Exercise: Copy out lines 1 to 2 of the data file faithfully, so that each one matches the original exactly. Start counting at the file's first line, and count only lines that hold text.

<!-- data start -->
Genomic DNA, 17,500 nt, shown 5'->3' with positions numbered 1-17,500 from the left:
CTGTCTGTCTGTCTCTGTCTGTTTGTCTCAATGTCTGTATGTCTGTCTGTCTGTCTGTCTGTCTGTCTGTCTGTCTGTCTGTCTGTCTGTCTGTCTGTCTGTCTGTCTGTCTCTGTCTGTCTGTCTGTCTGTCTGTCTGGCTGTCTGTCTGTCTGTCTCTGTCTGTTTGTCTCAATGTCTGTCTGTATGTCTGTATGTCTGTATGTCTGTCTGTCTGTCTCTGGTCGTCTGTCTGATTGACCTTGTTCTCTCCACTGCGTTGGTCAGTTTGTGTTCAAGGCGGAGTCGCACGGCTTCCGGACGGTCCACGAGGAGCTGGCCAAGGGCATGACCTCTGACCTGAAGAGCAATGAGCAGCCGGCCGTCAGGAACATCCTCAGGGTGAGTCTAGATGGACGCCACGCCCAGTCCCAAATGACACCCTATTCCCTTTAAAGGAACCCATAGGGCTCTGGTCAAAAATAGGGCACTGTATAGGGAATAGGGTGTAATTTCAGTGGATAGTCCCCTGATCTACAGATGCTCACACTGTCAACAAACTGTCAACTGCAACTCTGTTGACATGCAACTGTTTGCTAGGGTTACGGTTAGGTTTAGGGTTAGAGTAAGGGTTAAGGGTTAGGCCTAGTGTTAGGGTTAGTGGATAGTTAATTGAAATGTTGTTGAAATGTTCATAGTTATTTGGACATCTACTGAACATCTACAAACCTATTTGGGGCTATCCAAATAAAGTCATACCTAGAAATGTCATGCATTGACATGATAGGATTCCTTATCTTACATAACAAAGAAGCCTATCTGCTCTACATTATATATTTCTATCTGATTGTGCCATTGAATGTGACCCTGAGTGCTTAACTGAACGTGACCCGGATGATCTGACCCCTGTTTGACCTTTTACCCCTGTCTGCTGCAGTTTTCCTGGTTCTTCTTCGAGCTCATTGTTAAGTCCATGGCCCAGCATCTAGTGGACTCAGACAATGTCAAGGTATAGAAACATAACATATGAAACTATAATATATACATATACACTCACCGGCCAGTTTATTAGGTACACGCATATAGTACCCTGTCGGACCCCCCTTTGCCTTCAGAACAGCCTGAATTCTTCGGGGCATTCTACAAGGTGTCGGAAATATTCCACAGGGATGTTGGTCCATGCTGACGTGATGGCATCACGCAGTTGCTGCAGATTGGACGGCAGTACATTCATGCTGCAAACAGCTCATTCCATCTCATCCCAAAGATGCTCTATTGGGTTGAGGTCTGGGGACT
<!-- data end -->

Genomic DNA, 17,500 nt, shown 5'->3' with positions numbered 1-17,500 from the left:
CTGTCTGTCTGTCTCTGTCTGTTTGTCTCAATGTCTGTATGTCTGTCTGTCTGTCTGTCTGTCTGTCTGTCTGTCTGTCTGTCTGTCTGTCTGTCTGTCTGTCTGTCTGTCTCTGTCTGTCTGTCTGTCTGTCTGTCTGGCTGTCTGTCTGTCTGTCTCTGTCTGTTTGTCTCAATGTCTGTCTGTATGTCTGTATGTCTGTATGTCTGTCTGTCTGTCTCTGGTCGTCTGTCTGATTGACCTTGTTCTCTCCACTGCGTTGGTCAGTTTGTGTTCAAGGCGGAGTCGCACGGCTTCCGGACGGTCCACGAGGAGCTGGCCAAGGGCATGACCTCTGACCTGAAGAGCAATGAGCAGCCGGCCGTCAGGAACATCCTCAGGGTGAGTCTAGATGGACGCCACGCCCAGTCCCAAATGACACCCTATTCCCTTTAAAGGAACCCATAGGGCTCTGGTCAAAAATAGGGCACTGTATAGGGAATAGGGTGTAATTTCAGTGGATAGTCCCCTGATCTACAGATGCTCACACTGTCAACAAACTGTCAACTGCAACTCTGTTGACATGCAACTGTTTGCTAGGGTTACGGTTAGGTTTAGGGTTAGAGTAAGGGTTAAGGGTTAGGCCTAGTGTTAGGGTTAGTGGATAGTTAATTGAAATGTTGTTGAAATGTTCATAGTTATTTGGACATCTACTGAACATCTACAAACCTATTTGGGGCTATCCAAATAAAGTCATACCTAGAAATGTCATGCATTGACATGATAGGATTCCTTATCTTACATAACAAAGAAGCCTATCTGCTCTACATTATATATTTCTATCTGATTGTGCCATTGAATGTGACCCTGAGTGCTTAACTGAACGTGACCCGGATGATCTGACCCCTGTTTGACCTTTTACCCCTGTCTGCTGCAGTTTTCCTGGTTCTTCTTCGAGCTCATTGTTAAGTCCATGGCCCAGCATCTAGTGGACTCAGACAATGTCAAGGTATAGAAACATAACATATGAAACTATAATATATACATATACACTCACCGGCCAGTTTATTAGGTACACGCATATAGTACCCTGTCGGACCCCCCTTTGCCTTCAGAACAGCCTGAATTCTTCGGGGCATTCTACAAGGTGTCGGAAATATTCCACAGGGATGTTGGTCCATGCTGACGTGATGGCATCACGCAGTTGCTGCAGATTGGACGGCAGTACATTCATGCTGCAAACAGCTCATTCCATCTCATCCCAAAGATGCTCTATTGGGTTGAGGTCTGGGGACT